By Spy Uganda
Kampala: Now as Uganda’s current strong Kingdom-Buganda warms up for tomorrow’s celebrations for the 28th coronation of the reigning King (Kabaka) Ronald Edward Frederick Kimera Muwenda Mutebi II, TheSpy Uganda’s investigative journalist has established that ever since the Kingdom was founded in the late 14th century, no one knows the father and mother of the alleged first King-Kato Kintu Kakulukuku.
We say allegedly because according to the investigations we carried out, some sources has it that Kintu was the 8th King and is a son of Buganda who was reportedly a person and then the first King was Kintu whose parents are unknown then succeeded by King Bukadde Bukokoma as briefly summarized below; scroll gently the table!
The Reign Of Buganda Kings From Muntu To Kintu
However contrary to the above, most Kingdom sources assert that Kintu was the first King and was born at Bukasa Village, in the Ssese Islands, on Lake Nalubaale (by unknown parents) and he established his capital at Nnono, Busujju County where he fathered one child known as Prince (Omulangira) Mulanga. Kingdom sources add that Kabaka Kato Kintu later died at the age of thirty and was buried at Nnono, Busujju County.
The Reign Of Buganda Kings From Kintu To Mutebi II
Ok let’s go by Kingdom’s assumption that Kintu was the first King! Was he a ghost since his parents’ history remains unknown? Now, to some sources, there is Kintu the Person and Kintu the Legend
To some Baganda, Kintu is a story of creation. He was the first person on earth. So you may be confused by the two people called Kintu; i.e. Kintu the first king of Buganda, and Kintu the alleged first man on earth. This confusion has led some to conclude that there was never a king called Kintu, and that Kintu is merely a legend which in summary means till today, Baganda have never established the true origins of their Kings. Now that set aside, let’s critically look at Kintu the Legend!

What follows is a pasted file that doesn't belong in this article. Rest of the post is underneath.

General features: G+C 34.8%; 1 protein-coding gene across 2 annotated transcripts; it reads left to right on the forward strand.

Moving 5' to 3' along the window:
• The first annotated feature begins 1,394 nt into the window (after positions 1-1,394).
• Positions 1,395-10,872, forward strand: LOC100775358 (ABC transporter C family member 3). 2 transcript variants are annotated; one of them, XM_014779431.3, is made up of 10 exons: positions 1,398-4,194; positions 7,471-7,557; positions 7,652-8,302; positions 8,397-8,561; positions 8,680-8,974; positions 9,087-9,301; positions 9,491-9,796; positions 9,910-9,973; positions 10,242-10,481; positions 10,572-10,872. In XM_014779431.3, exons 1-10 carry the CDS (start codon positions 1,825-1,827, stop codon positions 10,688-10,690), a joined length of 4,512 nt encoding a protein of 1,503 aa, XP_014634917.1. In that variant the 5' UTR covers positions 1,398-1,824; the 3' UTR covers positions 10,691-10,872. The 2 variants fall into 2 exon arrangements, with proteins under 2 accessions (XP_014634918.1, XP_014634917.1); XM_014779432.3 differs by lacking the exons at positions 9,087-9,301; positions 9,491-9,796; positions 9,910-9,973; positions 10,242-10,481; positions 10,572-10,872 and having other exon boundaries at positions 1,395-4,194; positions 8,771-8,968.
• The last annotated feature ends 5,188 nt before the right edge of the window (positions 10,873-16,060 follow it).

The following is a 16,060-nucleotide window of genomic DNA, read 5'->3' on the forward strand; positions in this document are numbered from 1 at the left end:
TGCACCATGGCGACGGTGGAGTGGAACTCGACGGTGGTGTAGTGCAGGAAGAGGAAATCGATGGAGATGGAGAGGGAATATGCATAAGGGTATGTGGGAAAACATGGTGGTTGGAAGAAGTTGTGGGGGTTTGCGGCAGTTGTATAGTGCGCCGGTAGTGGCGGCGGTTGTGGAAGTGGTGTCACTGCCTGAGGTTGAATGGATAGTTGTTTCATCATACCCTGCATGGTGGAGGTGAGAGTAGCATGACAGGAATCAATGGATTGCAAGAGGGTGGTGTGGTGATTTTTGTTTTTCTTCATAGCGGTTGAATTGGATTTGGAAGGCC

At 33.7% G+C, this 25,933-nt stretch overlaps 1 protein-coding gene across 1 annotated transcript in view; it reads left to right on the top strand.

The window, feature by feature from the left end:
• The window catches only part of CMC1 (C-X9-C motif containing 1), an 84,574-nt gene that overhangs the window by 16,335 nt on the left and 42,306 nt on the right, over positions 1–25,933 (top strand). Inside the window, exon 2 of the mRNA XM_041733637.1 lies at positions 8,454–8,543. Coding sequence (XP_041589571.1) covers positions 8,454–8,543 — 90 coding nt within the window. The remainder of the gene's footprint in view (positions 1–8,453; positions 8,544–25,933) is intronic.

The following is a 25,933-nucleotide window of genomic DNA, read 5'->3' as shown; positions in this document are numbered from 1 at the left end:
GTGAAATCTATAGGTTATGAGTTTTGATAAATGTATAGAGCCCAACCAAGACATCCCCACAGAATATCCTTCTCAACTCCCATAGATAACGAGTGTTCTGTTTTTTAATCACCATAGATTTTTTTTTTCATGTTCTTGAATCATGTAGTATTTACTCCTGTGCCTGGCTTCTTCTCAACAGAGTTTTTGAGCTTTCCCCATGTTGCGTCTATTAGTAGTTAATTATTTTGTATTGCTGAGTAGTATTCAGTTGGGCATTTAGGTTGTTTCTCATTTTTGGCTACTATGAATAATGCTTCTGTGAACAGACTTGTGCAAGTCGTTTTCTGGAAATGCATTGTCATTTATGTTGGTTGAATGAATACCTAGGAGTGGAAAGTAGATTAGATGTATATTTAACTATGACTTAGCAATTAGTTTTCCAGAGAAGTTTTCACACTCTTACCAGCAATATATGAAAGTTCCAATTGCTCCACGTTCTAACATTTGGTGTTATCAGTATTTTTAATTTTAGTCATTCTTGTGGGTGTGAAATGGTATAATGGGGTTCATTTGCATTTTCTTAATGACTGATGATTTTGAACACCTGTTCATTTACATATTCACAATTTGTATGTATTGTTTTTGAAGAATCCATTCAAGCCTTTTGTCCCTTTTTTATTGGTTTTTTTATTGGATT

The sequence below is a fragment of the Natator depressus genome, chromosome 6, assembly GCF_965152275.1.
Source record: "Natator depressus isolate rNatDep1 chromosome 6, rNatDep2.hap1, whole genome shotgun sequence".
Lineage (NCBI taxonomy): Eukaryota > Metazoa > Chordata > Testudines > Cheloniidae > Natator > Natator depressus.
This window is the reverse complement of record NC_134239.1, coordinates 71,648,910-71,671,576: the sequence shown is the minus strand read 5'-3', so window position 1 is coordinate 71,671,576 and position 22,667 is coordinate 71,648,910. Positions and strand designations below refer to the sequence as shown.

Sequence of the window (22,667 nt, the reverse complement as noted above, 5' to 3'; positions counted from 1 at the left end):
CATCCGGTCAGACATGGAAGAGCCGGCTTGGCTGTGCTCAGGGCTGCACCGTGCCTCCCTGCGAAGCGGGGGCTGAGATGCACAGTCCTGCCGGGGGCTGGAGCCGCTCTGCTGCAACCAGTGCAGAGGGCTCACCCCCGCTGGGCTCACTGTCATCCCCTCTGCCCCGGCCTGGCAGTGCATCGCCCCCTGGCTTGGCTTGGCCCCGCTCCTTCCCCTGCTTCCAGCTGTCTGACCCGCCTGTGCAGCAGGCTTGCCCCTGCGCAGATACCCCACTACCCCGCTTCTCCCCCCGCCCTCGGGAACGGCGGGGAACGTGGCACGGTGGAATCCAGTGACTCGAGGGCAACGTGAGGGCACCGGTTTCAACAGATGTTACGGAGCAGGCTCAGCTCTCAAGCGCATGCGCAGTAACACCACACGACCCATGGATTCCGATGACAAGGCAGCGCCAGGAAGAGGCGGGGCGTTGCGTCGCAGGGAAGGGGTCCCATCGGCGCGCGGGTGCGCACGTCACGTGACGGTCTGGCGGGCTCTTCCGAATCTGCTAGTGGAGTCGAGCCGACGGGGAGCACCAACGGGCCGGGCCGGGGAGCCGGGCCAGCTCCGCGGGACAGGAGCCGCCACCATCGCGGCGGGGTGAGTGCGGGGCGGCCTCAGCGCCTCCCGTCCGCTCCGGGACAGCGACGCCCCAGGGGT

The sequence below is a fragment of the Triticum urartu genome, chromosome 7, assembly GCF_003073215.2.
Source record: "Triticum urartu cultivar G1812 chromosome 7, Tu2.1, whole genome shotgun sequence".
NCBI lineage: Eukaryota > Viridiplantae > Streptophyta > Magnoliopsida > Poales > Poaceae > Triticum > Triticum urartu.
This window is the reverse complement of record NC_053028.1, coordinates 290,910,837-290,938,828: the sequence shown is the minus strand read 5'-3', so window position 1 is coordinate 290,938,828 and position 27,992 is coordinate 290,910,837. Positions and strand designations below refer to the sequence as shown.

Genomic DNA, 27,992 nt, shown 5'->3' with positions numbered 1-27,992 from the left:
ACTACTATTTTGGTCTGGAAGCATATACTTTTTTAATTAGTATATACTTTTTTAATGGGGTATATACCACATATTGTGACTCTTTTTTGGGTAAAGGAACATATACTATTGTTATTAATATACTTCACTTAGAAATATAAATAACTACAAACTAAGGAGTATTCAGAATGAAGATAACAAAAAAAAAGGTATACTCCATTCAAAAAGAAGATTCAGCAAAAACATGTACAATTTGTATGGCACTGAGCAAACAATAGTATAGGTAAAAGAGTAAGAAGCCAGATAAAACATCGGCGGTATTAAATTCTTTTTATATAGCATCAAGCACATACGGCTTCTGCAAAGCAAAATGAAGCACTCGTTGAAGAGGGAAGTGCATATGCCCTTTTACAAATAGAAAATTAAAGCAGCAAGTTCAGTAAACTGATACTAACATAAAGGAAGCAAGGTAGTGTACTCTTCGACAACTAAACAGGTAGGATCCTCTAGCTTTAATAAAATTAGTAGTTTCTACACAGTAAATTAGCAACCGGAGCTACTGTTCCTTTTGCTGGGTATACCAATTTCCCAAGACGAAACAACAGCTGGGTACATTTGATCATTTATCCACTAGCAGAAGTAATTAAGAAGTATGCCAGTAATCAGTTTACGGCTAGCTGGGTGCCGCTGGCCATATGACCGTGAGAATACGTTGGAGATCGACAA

Long long ago, Kintu was the only person on the earth. He lived alone with his cow, which he tended lovingly. Ggulu the creator of all things lived up in heaven with his many children and other property. From time to time, Ggulu’s children would come down to earth to play. On one such occasion, Ggulu’s daughter Nambi and some of her brothers encountered Kintu who was with his cow in Buganda. Nambi was very fascinated with Kintu and she felt pity for him because he was living alone. She resolved to marry him and stay with him despite the opposition from her brothers. But because of her brothers’ pleading, she decided to return to heaven with Kintu and ask for her father’s permission for the union.